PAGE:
New Revised Program
Day 1 | Day 2 &3 | Course Fees |
| PDF Version
Day 1 - Enabling a Client-centric Information Strategy
1. The changing information landscape.
The business of information.
2. Understanding your information culture.
- Information delivery history and innovation
- Business and public-sector drivers and success factors for information innovations
- Defining information as a service and information architecture
- Information as an asset and as a business
- The impact of big data
- Evolving information business models
- A look at real world information services in government and business
Observations from the field.
- An ethnographic view of the enterprise: business as a culture
- Information needs within a business culture: Who uses what?
- The chief: Business intelligence for strategic advantage
- The elders: Information to run daily operations
- The hunter/gatherer: Information about new business opportunities
- The explorer: Enterprise-wide discovery for innovation
- The villager: Information to accomplish day-to-day tasks
- The storyteller: From information publishing to digital folklore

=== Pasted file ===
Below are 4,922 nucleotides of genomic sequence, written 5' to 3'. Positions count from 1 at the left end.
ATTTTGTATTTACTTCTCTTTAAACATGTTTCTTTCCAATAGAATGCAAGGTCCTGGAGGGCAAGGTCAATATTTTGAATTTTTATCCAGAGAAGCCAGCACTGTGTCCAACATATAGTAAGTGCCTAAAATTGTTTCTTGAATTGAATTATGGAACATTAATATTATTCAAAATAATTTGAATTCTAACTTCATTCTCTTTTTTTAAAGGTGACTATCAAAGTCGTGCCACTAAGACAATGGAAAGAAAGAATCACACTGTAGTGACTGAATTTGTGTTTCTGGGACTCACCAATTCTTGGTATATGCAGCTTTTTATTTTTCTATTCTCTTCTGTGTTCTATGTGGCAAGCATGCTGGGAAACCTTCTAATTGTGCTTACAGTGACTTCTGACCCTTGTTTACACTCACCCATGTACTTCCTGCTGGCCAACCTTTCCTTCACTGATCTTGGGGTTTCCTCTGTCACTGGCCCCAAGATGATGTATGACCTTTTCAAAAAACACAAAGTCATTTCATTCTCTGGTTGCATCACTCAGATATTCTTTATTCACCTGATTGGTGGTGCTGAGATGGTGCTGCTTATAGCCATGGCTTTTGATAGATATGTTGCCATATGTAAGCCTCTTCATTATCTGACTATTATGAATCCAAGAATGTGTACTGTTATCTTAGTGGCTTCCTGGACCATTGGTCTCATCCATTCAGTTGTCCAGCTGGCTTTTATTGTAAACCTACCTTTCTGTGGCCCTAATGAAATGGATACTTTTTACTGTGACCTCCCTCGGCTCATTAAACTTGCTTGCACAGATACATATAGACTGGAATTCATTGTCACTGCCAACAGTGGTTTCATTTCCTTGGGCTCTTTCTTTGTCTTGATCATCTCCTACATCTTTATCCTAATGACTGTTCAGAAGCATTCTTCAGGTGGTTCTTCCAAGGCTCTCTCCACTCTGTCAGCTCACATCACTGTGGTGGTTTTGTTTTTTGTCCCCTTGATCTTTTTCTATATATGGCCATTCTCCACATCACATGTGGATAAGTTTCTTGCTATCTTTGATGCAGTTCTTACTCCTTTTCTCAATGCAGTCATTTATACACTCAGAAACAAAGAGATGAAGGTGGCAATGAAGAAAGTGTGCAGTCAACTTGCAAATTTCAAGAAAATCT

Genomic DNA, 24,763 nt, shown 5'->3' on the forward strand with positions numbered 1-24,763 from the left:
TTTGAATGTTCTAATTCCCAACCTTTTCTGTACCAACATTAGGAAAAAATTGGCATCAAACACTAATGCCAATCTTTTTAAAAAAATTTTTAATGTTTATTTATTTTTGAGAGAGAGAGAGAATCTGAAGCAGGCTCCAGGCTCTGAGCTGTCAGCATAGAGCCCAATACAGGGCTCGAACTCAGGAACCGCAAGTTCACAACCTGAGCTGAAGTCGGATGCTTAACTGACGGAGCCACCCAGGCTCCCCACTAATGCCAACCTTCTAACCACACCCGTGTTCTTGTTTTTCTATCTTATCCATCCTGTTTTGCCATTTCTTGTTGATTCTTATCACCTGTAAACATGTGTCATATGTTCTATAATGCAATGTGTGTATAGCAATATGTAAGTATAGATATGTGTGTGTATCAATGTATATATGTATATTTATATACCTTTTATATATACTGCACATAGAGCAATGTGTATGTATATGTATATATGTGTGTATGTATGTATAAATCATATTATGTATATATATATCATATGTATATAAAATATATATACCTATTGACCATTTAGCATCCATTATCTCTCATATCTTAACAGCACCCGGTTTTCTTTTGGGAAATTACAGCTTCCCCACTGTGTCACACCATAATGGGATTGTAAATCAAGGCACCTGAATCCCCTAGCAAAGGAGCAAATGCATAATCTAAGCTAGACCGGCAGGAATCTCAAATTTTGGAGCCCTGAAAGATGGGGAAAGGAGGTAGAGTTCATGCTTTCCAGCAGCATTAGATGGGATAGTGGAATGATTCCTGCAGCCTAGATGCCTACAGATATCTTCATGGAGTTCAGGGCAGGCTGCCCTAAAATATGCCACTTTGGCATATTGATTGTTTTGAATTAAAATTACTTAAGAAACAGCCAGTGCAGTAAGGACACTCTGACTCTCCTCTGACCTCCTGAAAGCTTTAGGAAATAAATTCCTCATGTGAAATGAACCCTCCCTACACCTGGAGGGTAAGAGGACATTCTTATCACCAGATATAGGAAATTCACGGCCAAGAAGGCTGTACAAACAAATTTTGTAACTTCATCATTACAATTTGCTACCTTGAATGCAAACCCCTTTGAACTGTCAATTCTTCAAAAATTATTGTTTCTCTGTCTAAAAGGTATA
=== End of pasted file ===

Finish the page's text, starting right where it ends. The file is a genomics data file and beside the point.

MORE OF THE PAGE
- Understanding information values and quality
- Developing a client-centric information strategy
- Real world case study and interactive workshop
3. Trends in information architectures.
Information service patterns.
- Making sense of information architectures
- Enterprise Architecture, SOA and information services
- Service patterns: data federation, data consolidation, data cleansing,
and master data management
- The challenges of customer data integration and product data management
- The structured – unstructured information continuum – its implications
- Enterprise content management systems
- Information and content analytics
- Big data
- Business Intelligence (BI) from structured and unstructured data
- Search: from keywords to complex queries
- Discovery and inferencing
4. The semantic imperative.
Towards an understanding of information and knowledge structures.
- The emerging role of semantics for enterprises
- Systems of systems (SOS) - the drive to reuse legacy systems
- Growing need for semantic interoperability
- What is semantics and its relationship to knowledge
- Enterprise ontologies and why they are so important to information services
- Positioning taxonomies and metamodels
- Semantics and knowledge management
5. Real world global integration.
The International Council of Museums.
- The problem of cultural information diversity
- The need for a common “cultural reference model”
- Strategies to integrate heritage information
Days 2 & 3 - Implementing Enterprise Information Services:
Semantic Strategies for Enabling Information Architectures
1. Responding to real-world Information Services
Semantics: Enabling Enterprise Information Architectures.
- The semantic continuum - from implicit to the semantic web
- Enterprise information integration (EII) of disparate legacy systems
- The need to significantly augment shrink-wrapped data services solutions